People who are affected by this usually start losing the ability to hear higher frequency noises around the age of 18 and their hearing progressively deteriorates throughout their later years in life. Can you believe that the association between advanced age and high-tone deafness was first described by a Dutch scientist in 1899.
This condition is considered a natural side effect of aging, and the exact cause of this type of hearing loss is unknown.
Modern day teenagers have discovered a way to take advantage of this unique situation. There are cell phone ring tones on the web that allow teenagers to hear this sound in places that receiving calls or text messages might be inappropriate. Places like church, school, concerts and work.
I was surfing the web the other night (something I like to do, but don't usually find the time for) and I came across a website that plays the sound over your computer. As long as the speakers are on you can hear (or not hear) the noise. It is called a mosquito ring tone. I went to one of the web sites and played the "noise" over my computer. All three of the girls immediately said, "what is that annoying noise? What is making that sound". They started looking around for it. My husband said, "What noise? There is no unusual noise in here." The girls than started to explain the noise to him. He did not believe them. They argued about the buzzing sound. I sat, smiling at my computer.
How does what you hear or don't hear make a difference in learning the gospel? We have heard often, that we need to become as little children. My little children can hear things that I can't. They can listen to things that I don't know. Maybe the message should be to learn to listen as a child would listen. To really pay attention to that soft sound.
How many of you have ever sat in a church meeting, or gospel discussion and had something in the talk just really make a difference in how you look at things? Have you ever wondered why others don't learn the same information that you do? I have. Especially when I believe that it is a great talk or lesson.
I was reading in one of the past ensigns and found this thought:
"Now I would ask you to think about...your own ability to have great spiritual experiences as you attend a class or a sacrament meeting on Sunday. What is your role in creating the environment in which the Spirit can teach you the things you need to know? If you find a Church class or a sacrament meeting boring, does that say more about the teacher—or about you?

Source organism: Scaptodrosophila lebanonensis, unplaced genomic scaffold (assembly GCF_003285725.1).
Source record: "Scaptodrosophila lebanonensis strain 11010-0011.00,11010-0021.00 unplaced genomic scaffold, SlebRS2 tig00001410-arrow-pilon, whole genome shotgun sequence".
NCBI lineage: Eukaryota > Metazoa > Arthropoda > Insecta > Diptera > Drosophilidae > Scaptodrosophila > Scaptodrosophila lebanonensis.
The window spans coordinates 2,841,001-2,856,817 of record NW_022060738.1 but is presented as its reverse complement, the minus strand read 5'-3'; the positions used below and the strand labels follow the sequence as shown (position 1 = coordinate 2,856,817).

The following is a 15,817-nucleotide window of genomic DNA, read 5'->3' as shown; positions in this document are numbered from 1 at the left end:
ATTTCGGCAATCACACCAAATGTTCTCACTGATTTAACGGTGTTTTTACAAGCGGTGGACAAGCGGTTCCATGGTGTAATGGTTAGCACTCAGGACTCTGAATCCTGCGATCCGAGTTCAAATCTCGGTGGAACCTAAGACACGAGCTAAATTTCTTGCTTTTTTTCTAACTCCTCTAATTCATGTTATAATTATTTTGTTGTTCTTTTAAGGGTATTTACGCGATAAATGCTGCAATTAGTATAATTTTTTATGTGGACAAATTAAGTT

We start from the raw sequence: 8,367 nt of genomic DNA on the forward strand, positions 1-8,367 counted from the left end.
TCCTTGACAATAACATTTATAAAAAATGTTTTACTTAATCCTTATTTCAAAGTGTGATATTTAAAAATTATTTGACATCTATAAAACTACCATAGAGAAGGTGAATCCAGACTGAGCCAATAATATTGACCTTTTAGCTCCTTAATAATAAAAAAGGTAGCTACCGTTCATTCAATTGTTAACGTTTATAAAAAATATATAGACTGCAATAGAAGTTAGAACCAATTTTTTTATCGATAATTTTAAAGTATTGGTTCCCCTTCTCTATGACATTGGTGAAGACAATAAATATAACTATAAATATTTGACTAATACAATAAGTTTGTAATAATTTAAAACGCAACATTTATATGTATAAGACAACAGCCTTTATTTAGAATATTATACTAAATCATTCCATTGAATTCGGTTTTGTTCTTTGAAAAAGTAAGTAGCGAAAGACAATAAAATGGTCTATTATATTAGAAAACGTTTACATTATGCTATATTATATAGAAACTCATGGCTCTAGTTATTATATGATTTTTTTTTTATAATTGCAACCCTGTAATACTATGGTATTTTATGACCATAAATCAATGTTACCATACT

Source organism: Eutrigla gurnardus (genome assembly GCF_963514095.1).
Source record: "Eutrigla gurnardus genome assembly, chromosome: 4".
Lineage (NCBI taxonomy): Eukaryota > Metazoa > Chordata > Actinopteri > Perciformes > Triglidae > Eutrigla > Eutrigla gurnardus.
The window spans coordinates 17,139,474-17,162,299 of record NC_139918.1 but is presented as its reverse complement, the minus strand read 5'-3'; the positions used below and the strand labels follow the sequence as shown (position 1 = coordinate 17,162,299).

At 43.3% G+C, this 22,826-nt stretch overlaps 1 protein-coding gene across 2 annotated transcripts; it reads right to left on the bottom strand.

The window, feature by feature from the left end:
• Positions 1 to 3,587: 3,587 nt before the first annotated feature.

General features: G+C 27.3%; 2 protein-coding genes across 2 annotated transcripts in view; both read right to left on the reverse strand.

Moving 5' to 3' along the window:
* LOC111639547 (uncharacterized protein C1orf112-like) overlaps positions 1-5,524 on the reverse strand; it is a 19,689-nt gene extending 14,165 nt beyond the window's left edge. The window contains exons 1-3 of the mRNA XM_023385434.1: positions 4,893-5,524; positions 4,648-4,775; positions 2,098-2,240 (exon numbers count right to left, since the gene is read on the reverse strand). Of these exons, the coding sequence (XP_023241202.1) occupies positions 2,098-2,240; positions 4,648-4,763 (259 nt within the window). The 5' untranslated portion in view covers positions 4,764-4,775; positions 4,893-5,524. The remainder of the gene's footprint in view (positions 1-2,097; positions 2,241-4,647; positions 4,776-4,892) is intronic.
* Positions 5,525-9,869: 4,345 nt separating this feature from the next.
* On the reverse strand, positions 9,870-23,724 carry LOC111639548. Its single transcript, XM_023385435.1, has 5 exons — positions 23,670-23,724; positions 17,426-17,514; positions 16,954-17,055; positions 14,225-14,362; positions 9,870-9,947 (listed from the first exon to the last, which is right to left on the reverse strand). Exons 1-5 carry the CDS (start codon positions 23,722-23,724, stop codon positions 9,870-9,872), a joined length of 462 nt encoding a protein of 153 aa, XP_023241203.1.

Consider the response of President Spencer W. Kimball (1895–1985) when someone once asked him, “What do you do if you find yourself caught in a boring sacrament meeting?” President Kimball thought a moment, then replied, “I don’t know; I’ve never been in one.” With his long years of Church experience, President Kimball had undoubtedly been to many meetings where people had read their talks, spoken in a monotone, or given travelogues instead of teaching doctrine. But most likely, President Kimball was teaching that he did not go to sacrament meeting to be entertained; he went to worship the Lord, renew his covenants, and be taught from on high. If he attended with an open heart, a desire to be “nourished by the good word of God” (Moroni 6:4), and a prayer—rather than judgment—for the speakers, the Spirit would teach him what he needed to do to be a more effective and faithful disciple. President Kimball was teaching the principle of learning by the Spirit" (A. Roger Merrill, “To Be Edified and Rejoice Together,” Ensign, Jan 2007, 64–69).
This simple story about President Kimball really struck a cord in me. I could not say the same thing about my own experiences in church meetings. I think that President Kimball was trying to teach me that I need to take responsibility for my own learning. I need to do the things to prepare myself so that the Spirit can teach me.
I have sometimes heard people complain that they did not like a lesson or talk. I know that there have been weeks where I don't think that I learned anything. Reading this about President Kimball made me take another look at the way I do things.
I have learned that part of taking responsibility for my own learning means taking the time to prepare to be taught. When I read my scriptures daily, study the lesson, and pray for the teachers and the speakers, I have found that I get much more out of my meetings. I also started carrying a composition notebook and pen in my scriptures. It is a small one that fits in the pocket of my scripture case. I use that to write down the thoughts, scriptures, and stories that mean the most to me. I try to find at least one thing in every talk that applies to me. I have been doing this for a little more than two months now, and I can honestly say that I have not been to a boring meeting since I have started this experiment.
So, take this challenge and prepare yourself to be taught. You might just be a little surprised as your ears are opened and you hear the lessons that the Lord wants you to hear and find a way to apply them in your life. And you just might find out (as I have done) that there really are no boring Sacrament meetings.
By the way, I didn't hear the mosquito noise either, but I sure wasn't going to let my girls know that! Sometimes, what they don't know, won't have the chance to hurt them!